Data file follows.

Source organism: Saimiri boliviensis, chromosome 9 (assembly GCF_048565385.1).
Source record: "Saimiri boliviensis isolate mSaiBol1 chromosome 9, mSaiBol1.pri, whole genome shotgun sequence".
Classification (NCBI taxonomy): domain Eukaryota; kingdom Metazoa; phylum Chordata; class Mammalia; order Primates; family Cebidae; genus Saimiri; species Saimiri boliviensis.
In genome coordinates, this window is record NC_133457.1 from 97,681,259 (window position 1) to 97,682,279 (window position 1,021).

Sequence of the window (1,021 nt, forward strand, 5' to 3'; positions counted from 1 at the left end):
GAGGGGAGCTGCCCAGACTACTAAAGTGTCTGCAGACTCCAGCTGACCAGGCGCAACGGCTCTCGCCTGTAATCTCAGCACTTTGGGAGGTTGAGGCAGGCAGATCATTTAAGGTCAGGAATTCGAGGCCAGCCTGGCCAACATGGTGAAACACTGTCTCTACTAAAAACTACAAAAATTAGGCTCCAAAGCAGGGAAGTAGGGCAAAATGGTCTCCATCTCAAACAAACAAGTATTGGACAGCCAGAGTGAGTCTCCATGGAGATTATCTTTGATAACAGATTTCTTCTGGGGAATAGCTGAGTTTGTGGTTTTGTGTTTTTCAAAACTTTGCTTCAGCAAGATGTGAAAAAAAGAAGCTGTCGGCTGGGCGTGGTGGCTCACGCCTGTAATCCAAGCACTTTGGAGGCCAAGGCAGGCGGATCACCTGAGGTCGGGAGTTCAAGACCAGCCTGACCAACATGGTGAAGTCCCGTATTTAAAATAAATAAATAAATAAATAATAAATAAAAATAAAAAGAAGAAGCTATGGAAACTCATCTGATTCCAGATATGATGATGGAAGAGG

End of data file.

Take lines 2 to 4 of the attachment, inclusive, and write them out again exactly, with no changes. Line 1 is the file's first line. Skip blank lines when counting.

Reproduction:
Source record: "Saimiri boliviensis isolate mSaiBol1 chromosome 9, mSaiBol1.pri, whole genome shotgun sequence".
Classification (NCBI taxonomy): domain Eukaryota; kingdom Metazoa; phylum Chordata; class Mammalia; order Primates; family Cebidae; genus Saimiri; species Saimiri boliviensis.
In genome coordinates, this window is record NC_133457.1 from 97,681,259 (window position 1) to 97,682,279 (window position 1,021).